Sunday, April 07, 2002

Occasionally, through my work, I am asked to give talks to groups of people. I am usually flattered to be asked but I always know the consequence of acceptance. How the serenity of my life,until the event has come and gone, will be disrupted. Once the date has been set, I find it difficult to shake the negative feelings I associate with the experience. And that negativity infects everything else. There might be a weekend break or a trip to the theatre. A film to see or a party to attend. A previously booked holiday. Whatever it might be, the feelings of excitement and joyful anticipation about any of those things happening are always tempered with anxiety: a toad on my back if you will, because I have to do that damn talk out of the way first. And I find I cannot look forward to anything. And I start to bitterly regret agreeing to do it.

What is it about the thought of public speaking that reduces certain people (me for example) into whimpering wimps? Why is it such a dread inducing activity? Is it not logical that if it is simple to address each person in the audience individually, and each person by definition is an individual, surely then, speaking to a hundred people together is no different from having a hundred 'one to ones' in a breath preserving, time saving manner?

My personal experience seems to refute that logic. On the night before, I'll worry and fuss over my script - it looked great, but now it looks…crap. And into the inevitable long night of wakefulness - the sort when you have to strain to close your eyes and it takes a monumental act of will to keep them closed. My head is fizzing as if from a caffeine overdose and my eyes want to disconnect themselves from their sockets and fly out of the window. I make a pact with myself not to look at the alarm clock - I'll only regret it, it can only give me unwelcome information…only give me, bad news.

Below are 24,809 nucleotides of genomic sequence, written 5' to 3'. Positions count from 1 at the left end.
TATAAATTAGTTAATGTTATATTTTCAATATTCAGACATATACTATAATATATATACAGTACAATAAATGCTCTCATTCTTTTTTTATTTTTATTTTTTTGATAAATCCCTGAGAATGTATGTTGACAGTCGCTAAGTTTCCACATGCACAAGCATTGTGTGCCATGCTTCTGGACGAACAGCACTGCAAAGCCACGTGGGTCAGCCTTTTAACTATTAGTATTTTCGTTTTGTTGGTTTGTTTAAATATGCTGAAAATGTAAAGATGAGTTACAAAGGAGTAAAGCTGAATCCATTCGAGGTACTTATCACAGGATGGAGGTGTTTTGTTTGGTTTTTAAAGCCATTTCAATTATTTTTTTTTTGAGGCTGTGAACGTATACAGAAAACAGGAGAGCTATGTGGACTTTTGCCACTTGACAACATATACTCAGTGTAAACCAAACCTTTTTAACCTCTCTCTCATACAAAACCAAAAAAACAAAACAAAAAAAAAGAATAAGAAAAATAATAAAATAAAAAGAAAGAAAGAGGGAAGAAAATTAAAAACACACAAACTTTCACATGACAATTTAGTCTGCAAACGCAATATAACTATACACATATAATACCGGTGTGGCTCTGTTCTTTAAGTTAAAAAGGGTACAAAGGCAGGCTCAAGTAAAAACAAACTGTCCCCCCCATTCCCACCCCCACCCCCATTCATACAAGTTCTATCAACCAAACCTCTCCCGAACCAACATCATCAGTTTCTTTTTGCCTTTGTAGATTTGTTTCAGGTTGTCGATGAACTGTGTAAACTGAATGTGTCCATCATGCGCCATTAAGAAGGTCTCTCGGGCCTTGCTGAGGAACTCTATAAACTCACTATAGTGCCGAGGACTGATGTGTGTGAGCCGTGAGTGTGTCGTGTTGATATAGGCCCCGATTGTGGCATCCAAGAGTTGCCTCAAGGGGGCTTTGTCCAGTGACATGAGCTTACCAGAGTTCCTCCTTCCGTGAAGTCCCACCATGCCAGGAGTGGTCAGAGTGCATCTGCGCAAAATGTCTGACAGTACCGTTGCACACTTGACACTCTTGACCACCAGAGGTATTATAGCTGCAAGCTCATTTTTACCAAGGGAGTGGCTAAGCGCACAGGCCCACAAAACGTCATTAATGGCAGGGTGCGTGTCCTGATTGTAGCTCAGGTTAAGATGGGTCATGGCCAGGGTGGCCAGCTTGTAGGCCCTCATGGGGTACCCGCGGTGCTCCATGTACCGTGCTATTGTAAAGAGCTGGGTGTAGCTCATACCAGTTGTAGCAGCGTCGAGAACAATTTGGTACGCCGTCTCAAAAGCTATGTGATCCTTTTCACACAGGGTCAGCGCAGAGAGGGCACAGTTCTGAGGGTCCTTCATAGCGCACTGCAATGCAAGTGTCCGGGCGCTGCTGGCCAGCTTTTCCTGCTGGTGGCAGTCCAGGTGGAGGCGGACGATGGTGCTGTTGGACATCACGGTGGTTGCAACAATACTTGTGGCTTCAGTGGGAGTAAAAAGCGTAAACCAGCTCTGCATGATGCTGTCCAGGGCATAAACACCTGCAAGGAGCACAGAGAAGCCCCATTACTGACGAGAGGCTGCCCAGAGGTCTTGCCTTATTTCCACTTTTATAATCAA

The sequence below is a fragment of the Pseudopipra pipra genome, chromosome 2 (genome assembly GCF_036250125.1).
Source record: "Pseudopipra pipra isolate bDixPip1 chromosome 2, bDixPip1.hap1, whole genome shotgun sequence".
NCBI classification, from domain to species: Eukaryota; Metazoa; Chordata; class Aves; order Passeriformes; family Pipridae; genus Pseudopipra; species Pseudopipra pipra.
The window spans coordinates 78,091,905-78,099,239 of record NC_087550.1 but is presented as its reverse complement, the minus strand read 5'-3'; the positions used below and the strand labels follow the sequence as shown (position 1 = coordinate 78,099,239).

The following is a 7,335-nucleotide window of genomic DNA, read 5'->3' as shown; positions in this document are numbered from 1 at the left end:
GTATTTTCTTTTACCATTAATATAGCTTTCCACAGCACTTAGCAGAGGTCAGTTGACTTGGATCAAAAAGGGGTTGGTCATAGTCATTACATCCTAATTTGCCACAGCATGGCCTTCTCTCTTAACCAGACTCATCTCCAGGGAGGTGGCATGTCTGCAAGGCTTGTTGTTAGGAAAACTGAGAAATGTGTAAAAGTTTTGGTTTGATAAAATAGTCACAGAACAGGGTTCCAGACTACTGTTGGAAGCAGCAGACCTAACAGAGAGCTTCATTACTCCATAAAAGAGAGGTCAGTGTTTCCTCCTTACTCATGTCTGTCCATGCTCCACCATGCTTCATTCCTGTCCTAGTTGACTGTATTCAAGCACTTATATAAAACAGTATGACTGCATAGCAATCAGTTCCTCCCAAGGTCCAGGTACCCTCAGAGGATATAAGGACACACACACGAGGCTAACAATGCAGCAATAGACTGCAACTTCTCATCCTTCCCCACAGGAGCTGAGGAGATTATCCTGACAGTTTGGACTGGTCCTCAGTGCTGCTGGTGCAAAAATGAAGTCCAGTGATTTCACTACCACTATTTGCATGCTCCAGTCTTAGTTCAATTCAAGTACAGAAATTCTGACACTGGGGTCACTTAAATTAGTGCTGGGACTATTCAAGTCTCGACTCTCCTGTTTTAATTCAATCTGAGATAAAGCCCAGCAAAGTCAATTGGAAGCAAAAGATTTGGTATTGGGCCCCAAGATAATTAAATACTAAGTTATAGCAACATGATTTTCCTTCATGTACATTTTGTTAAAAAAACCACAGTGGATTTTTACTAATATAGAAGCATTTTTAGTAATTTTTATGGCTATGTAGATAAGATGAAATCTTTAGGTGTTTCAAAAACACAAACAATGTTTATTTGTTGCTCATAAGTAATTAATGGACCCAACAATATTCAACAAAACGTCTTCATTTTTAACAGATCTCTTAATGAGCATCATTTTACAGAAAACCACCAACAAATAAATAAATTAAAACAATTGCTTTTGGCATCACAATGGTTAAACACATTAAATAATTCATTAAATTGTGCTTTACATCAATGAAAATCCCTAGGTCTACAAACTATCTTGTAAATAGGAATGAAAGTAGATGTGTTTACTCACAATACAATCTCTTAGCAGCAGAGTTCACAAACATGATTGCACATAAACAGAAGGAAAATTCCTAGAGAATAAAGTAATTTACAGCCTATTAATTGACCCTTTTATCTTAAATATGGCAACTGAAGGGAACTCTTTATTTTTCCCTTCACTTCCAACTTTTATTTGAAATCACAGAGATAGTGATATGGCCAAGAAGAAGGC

And it's always going to be 03:15hrs, and I know that by not sleeping I'm guaranteed to make a piggy's bum of everything in the morning. And I imagine the dreaded scene, me standing there without a lucid thought inside my nervous, tired, boiling head. The fearful anticipation conjuring up a conspiracy of mind and body, a sort of self generated failure impulse to ensure that I'll be the worst me from my own personal repertoire. I could almost believe at times like this - and here I risk straying from my territory - that my soul loathes my body and wills it to fail.

I shall describe some other time how I function when I actually have to perform. Confront your fears they say. Writing as Therapy? - hmmm, I'll let you know.


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